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Lifecycle errands are BOSH errands (scripts) that run at the beginning and end of an installed product’s availability time. Product teams create errands as part of a product package, and a product can only run errands it includes.
In Ops Manager 2.0 and later, tile authors can choose to colocate errands on existing VMs. When errands are not colocated, BOSH deploys a new VM for each errand defined in the tile metadata. Colocated errands can run alongside other jobs or errands on existing VMs in an operator’s deployment.
Products can have two kinds of errands. Post-deploy errands run after a product installs but before Ops Manager displays makes it available for use. Pre-delete errands run after an operator chooses to delete a product, but before Ops Manager finishes removing it from use.
Note: Ops Manager 2.0 and later supports colocated errands.
Instead of deploying a new VM for each errand, colocated errands run on an existing VM. Errands can run alongside other jobs on a VM, and multiple errands can be colocated on the same VM. Colocated errands run faster than traditional errands and use fewer resources, including disk and IP space.
To configure a colocated errand, define the following properties in the
post_deploy_errands sections of the tile metadata:
||Provide the name of the errand job. The example manifest in the following section uses
||Set this value to
||(Optional) You can set the run rules to
If you do not define this property, Ops Manager sets the run default to
||(Optional) Provide an array that tells BOSH where to run the errand.
Use the name of an instance group, such as
If you do not define this property or you provide an empty array, the errand runs on every instance of the job in the operator’s deployment.
||Define the errand name to be shown in the tile’s Errand Config page and above Apply Changes.
The example manifest in the following section uses
||(Optional) Provide a description for the errand that appears in the tile’s Errand Config page.|
After defining the errand in the sections above, add the errand to the job properties in the
The following example shows colocated
pre_delete_errands sections in the tile metadata:
post_deploy_errands: - name: example-errand colocated: false - name: example_colocated_errand colocated: true run_default: on instances: - web_server/first label: colocated errand on web_server description: This errand does little more than print a message in order to prove colocated errands work. pre_delete_errands: - name: example-errand
The following example shows the colocated errands referenced within the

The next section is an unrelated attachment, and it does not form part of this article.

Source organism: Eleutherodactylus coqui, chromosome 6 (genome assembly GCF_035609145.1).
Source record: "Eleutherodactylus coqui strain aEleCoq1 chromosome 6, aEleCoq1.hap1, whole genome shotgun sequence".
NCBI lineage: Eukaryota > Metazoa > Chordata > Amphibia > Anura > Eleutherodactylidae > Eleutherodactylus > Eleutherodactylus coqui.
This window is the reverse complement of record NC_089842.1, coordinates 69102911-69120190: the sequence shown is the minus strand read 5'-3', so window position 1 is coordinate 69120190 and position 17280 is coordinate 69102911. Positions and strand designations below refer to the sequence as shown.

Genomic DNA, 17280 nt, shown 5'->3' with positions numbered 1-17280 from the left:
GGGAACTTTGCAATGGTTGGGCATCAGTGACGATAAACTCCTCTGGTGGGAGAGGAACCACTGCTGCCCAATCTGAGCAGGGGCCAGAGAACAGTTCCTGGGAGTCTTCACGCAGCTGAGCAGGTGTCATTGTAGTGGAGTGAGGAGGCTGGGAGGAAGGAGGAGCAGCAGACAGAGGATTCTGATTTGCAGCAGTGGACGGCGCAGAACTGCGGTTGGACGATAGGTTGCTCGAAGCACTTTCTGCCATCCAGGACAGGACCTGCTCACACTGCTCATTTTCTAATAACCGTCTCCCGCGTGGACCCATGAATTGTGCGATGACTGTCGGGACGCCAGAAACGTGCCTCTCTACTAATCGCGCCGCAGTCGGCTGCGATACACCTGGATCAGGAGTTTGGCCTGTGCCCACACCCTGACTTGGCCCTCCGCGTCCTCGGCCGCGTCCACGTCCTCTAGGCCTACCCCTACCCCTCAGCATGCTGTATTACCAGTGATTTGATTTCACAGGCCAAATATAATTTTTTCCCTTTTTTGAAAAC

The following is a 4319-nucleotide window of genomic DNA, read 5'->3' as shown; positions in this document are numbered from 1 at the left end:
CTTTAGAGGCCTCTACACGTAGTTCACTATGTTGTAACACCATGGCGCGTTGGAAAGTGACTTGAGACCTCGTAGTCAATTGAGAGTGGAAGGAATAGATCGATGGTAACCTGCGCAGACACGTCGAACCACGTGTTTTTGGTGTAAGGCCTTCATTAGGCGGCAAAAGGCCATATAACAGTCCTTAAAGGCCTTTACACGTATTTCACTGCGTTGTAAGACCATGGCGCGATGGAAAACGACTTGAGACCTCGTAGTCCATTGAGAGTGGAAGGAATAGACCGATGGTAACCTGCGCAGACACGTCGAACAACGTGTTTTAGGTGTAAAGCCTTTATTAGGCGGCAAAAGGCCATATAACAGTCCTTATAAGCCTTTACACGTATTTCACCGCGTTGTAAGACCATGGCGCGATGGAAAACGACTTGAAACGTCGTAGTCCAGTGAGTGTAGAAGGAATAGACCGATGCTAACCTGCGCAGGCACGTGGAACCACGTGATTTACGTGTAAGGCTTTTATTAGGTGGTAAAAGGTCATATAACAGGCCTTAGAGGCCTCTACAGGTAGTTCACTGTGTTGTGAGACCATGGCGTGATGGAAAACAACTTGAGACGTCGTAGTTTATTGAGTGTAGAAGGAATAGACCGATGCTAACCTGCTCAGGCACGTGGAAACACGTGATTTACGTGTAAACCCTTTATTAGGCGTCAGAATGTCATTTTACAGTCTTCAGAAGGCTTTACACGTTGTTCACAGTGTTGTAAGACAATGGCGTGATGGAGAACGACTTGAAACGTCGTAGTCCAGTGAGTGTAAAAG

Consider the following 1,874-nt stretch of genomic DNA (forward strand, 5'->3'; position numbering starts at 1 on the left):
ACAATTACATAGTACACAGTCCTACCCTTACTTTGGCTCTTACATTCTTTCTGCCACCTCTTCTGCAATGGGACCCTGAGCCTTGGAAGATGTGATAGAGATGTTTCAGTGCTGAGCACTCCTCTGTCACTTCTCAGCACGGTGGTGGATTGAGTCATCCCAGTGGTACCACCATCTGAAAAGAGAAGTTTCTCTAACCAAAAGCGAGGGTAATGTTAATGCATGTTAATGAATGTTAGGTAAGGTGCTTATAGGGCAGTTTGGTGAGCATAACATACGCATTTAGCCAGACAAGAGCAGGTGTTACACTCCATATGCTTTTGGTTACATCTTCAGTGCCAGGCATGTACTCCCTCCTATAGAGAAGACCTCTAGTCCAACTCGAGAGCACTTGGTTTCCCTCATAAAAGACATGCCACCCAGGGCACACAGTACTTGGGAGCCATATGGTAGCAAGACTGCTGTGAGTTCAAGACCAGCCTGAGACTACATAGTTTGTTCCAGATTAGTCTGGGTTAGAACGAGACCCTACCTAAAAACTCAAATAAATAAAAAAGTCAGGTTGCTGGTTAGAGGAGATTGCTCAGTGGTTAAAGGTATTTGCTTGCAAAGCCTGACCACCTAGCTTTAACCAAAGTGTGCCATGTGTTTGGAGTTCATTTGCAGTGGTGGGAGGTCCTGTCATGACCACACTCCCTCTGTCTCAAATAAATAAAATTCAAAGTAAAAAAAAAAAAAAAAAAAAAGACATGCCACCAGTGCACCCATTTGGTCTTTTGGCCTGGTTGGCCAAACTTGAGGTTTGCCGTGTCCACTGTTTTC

job_types: - name: web_server resource_label: Web Server templates: - name: web_server release: example-release provides: | web_server_info: (( .properties.example_selector.selected_option.parsed_manifest(provides_section) )) consumes: | web_server_info: (( .properties.example_selector.selected_option.parsed_manifest(consumes_section) )) - name: time_logger release: example-release - name: example_colocated_errand release: example-release release: example-release static_ip: 1 dynamic_ip: 0 max_in_flight: 1
Colocated errand support is available in Ops Manager 2.0 and later. If your tile uses colocated errands, use the instructions in this section to ensure your tile is also compatible with Ops Manager 1.12 and earlier.
When your tile no longer requires Ops Manager 1.12 support, configure your errands as either colocated or non-colocated. Future versions of Ops Manager will not support the workaround described in this section.
The following example manifest shows an
example_colocated_errand configured as a colocated errand in Ops Manager 2.0 and as an instance group errand in Ops Manager 1.12:
post_deploy_errands: - name: example_colocated_errand colocated: true run_default: on instances: - web_server/first label: colocated errand on web_server description: This errand does little more than print a message in order to prove colocated errands work. ... job_types: - name: example_colocated_errand description: The very best illustrative errand that prints all the properties, including secrets. templates: - name: dummy release: dummy errand: true ... - name: web_server resource_label: Web Server templates: - name: example_colocated_errand release: example-release